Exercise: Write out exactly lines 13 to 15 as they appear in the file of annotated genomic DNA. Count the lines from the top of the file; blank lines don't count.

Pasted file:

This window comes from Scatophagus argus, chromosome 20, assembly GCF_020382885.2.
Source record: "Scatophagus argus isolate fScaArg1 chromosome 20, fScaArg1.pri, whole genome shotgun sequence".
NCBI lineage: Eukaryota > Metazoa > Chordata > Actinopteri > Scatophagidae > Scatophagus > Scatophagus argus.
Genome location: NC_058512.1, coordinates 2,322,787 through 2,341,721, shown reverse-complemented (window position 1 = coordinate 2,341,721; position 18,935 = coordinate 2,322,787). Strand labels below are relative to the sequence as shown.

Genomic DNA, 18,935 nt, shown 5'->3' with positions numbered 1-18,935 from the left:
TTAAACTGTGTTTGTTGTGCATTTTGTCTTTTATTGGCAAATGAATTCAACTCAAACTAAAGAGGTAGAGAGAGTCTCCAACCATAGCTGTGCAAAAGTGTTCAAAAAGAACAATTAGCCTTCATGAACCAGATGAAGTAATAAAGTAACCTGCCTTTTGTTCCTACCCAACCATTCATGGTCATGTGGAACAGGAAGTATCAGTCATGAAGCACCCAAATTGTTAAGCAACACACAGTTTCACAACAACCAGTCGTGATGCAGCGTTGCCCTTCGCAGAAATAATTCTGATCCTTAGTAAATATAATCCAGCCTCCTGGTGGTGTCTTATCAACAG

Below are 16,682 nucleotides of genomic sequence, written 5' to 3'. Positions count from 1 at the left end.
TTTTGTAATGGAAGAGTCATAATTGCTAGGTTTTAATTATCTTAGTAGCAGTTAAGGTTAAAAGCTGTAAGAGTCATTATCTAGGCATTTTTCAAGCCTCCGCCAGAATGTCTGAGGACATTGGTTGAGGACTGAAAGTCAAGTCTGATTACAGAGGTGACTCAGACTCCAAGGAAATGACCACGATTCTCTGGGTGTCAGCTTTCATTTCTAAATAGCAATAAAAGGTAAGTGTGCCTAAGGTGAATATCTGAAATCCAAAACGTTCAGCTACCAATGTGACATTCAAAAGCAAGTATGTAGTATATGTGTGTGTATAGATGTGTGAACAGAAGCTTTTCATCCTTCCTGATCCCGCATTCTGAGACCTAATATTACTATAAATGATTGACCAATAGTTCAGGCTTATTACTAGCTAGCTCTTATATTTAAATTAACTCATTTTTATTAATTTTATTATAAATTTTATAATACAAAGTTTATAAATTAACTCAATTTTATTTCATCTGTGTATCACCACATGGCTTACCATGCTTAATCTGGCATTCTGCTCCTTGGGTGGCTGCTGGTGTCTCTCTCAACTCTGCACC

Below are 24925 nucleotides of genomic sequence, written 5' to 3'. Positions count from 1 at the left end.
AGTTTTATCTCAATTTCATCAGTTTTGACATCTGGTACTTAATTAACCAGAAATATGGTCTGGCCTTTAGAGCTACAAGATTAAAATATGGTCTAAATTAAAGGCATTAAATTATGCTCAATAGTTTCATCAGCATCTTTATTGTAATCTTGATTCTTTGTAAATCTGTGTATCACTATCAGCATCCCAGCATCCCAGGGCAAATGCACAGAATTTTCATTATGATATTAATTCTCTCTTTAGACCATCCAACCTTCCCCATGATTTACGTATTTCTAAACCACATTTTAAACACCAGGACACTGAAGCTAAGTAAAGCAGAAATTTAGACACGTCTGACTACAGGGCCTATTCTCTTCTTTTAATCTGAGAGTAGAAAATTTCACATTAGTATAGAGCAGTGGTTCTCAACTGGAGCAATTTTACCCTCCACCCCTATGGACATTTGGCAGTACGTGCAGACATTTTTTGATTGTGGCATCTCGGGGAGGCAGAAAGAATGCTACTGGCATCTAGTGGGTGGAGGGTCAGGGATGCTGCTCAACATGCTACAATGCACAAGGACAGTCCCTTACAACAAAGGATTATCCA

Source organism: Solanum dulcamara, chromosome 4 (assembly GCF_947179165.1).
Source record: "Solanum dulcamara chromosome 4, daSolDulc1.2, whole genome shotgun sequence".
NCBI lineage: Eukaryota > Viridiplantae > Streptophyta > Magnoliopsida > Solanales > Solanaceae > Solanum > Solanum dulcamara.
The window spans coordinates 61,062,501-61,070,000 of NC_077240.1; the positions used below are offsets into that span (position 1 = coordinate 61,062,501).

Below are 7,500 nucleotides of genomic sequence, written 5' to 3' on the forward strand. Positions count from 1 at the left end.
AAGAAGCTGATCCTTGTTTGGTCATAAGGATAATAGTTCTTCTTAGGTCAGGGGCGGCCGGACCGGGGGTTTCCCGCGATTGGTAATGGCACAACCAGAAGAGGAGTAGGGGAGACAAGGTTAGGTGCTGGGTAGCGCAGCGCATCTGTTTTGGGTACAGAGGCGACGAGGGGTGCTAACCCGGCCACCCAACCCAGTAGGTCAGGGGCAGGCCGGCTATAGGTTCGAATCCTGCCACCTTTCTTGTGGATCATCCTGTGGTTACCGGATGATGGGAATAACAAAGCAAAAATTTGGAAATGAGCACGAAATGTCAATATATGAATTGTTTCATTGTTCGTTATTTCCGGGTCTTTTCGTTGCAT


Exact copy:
NCBI lineage: Eukaryota > Viridiplantae > Streptophyta > Magnoliopsida > Solanales > Solanaceae > Solanum > Solanum dulcamara.
The window spans coordinates 61,062,501-61,070,000 of NC_077240.1; the positions used below are offsets into that span (position 1 = coordinate 61,062,501).

Below are 7,500 nucleotides of genomic sequence, written 5' to 3' on the forward strand. Positions count from 1 at the left end.